Category Archives: EZ 39

Creative Mind with Heart

Melisa Wong

Octagon Creative Founder & Managing Director

“As a student, I found that the way of the heart mattered; one follows the heart when taking decisions and action.”


Perhaps, it was a wildly vivid imagination which dared her to dream or an insatiable artistic streak bubbling on the inside that challenged her to innovate, but in having kept an unwavering eye on the prize, the notable entrepreneur lives to tell her tale, now that the fat lady has sung. That which countless others would have dubbed a wearisome plot, she has braved and overcome with absolute poise.

Raising a self-made business from the ground up, conceptualising cutting-edge client solutions, and leading the charge on ingenuity combined, is no walk in the park. Nonetheless, at her hands, these milestones speak to a celestial path upon which work has often felt like play. A design virtuoso with a remarkable background in advertising, the former Ogilvy & Mather (O&M) apprentice has been a loyal visitor of creativity’s lair.


Retracing her steps up the corporate ladder, Wong’s recollections instantly return to the start of the trail. “In the 80s, upon graduating from art school in the UK, I completed a one-and-a-half-year spell in the US whereupon I worked first at a summer camp teaching art and photography in Maine (North America), and later moved on to a ceramics and design company in San Francisco,” she shares with Essenze.

The aforementioned professional engagements were followed up with a five-year stint at Johan Advertising (1983) and subsequently two years at international creative house, O&M (1988). Finally in 1990, in rising as the captain of her own ship, she unveiled a promising start-up which the industry recognises to this day as Octagon Creative Group. Since its launch into the open waters, the brand has steered Wong across the seven seas and back.


Speaking of going the distance, her journey has taken the award-winning team to multiple international exhibitions, key locations among them, Korea and Paris, with prominent works displayed at several major expos such as the Malaysia Pavilion and Venice Biennale both in 2012 and 2014. Essentially, Octagon’s success is rooted in a philosophy which insists that design be used as a vehicle to preserve heritage and build a healthy creative economy.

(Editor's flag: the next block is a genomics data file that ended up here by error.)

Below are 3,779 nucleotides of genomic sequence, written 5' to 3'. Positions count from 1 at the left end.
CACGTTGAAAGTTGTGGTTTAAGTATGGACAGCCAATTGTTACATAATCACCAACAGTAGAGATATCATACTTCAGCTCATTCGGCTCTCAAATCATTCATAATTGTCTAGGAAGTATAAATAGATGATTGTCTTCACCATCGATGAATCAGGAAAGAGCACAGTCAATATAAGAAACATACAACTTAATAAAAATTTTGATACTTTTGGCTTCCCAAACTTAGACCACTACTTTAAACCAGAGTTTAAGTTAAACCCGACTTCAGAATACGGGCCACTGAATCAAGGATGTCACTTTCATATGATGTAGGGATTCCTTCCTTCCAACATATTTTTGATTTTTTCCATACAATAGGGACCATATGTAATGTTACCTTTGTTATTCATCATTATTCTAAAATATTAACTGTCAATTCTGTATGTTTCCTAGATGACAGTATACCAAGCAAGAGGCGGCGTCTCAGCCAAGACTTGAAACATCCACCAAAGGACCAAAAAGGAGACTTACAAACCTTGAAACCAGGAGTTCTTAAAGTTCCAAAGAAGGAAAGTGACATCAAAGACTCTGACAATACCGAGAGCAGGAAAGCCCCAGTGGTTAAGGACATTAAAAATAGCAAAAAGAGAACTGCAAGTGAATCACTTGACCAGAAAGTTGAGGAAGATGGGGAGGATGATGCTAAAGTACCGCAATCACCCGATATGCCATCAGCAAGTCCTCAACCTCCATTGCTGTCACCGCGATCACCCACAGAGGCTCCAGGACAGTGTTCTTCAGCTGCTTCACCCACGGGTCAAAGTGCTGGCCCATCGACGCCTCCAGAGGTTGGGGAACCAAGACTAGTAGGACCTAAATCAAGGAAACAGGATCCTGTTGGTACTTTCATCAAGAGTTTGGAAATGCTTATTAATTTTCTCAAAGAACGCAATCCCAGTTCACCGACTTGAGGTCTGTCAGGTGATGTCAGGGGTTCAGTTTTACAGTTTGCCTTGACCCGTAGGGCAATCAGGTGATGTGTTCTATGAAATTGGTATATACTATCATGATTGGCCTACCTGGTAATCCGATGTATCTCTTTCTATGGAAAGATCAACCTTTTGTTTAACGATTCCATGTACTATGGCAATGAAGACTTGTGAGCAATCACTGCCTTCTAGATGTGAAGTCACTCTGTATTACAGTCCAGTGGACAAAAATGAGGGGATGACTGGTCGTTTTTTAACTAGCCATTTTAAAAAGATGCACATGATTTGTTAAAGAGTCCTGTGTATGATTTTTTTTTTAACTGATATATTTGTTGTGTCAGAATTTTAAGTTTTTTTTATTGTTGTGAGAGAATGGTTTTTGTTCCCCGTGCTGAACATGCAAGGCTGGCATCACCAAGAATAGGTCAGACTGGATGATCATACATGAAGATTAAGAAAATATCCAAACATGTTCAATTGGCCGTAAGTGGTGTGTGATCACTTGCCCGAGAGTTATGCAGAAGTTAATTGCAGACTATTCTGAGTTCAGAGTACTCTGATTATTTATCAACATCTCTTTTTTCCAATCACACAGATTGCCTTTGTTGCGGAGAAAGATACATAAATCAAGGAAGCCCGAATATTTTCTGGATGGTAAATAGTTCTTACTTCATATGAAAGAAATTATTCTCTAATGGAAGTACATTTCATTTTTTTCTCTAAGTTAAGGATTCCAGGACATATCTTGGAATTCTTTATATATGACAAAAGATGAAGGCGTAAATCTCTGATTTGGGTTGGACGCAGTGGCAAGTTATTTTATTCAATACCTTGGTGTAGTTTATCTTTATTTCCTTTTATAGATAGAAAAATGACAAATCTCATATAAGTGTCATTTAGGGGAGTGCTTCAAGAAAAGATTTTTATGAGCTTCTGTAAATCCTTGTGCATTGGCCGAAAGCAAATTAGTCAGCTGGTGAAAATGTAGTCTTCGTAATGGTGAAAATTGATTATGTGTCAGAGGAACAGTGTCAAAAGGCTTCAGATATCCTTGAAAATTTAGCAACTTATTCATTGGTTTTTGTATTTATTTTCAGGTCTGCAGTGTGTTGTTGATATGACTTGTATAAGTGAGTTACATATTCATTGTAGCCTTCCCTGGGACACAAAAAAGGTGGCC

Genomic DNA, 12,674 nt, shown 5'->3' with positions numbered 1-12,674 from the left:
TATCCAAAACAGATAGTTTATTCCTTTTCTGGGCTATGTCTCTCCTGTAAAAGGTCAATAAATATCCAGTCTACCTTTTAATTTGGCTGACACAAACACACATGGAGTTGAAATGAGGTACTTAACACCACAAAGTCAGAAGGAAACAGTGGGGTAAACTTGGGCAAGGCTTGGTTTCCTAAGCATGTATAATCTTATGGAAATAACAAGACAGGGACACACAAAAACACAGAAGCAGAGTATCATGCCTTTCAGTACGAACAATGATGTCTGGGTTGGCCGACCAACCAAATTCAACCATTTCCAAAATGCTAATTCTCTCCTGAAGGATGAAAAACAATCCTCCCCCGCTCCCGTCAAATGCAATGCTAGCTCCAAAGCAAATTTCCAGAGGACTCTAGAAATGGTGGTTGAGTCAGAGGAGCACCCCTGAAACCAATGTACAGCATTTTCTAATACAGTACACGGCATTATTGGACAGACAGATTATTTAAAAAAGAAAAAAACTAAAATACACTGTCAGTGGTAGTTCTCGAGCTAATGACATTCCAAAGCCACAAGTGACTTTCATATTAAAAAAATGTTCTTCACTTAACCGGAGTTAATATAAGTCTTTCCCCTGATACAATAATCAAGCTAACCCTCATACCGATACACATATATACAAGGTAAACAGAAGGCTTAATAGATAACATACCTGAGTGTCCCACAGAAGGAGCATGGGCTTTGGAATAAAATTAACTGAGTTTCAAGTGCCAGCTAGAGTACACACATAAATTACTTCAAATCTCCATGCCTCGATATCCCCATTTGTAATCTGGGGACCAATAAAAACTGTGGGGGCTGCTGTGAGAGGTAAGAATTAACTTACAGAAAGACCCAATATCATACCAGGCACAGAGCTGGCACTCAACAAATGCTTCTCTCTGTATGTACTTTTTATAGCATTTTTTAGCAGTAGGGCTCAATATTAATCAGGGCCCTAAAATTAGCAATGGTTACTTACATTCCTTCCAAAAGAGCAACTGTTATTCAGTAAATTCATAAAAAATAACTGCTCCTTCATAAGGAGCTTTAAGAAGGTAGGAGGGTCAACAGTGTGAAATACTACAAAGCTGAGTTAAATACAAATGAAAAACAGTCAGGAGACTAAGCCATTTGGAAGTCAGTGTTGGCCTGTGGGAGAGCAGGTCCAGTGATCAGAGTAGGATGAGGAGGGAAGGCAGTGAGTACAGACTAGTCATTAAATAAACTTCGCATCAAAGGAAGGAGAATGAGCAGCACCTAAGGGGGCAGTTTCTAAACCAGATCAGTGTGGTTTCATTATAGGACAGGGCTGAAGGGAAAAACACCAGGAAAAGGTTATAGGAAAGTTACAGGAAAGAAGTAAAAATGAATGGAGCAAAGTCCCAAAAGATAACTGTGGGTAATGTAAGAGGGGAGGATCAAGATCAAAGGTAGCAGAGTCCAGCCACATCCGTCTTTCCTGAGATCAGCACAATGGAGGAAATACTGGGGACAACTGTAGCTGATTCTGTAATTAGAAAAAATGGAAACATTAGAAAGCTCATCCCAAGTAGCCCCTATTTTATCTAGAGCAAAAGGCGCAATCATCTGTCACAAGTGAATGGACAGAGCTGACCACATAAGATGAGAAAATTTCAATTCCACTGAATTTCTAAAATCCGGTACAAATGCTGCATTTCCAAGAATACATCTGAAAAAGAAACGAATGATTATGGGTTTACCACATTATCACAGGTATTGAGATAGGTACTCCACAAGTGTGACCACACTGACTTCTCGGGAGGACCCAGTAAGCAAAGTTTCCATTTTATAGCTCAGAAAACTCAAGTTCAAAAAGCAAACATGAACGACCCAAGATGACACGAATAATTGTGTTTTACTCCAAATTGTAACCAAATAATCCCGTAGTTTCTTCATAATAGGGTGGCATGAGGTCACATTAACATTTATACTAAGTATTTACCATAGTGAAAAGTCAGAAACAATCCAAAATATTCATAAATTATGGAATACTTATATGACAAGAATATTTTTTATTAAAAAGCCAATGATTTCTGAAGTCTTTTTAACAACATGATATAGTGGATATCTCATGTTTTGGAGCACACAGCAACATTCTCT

The past Graphic Design Association Malaysia president further elucidates: “As a student, I found that the way of the heart mattered; one follows the heart when taking decisions and action. After some experience has been gained, the head takes over, allowing one to visualise things and put matters into context. It is a time when one begins to understand that form follows function; the functional aspect is when forming client solutions becomes essential.”

“After some experience has been gained, the head takes over, allowing one to visualise things and put matters into context. It is a time when one begins to understand that form follows function; the functional aspect is when forming client solutions becomes essential.”


A subscriber of unity, love, and divinity, the mother of three, with the ultimate companion and business partner for a husband as well as truly nurturing parents for support, attributes a key portion of her personal and professional conquests to her loved ones. “When my children were growing up, my parents were instrumental in their progress and provided each with a healthy, happy environment.”

Leisure-wise, Wong finds solace in the embrace of photography, reading, writing, drawing, and even a bit of cooking. But her obsession with adventure doesn’t end there; she also enjoys architectural trips with the family. “For the next five years, I see myself at the forefront of graphic design, producing corporate branding, publication, visiting interesting installations, and moving into more digital and interactive media,” Wong enlightens.

Taking the Lead in Banking

Jenny Xu Zanjun

Deputy Chief Executive of Bank of China

“I do not want to disappoint those who placed their trust in me so I will always look to the future and do my best to earn and deserve their trust.”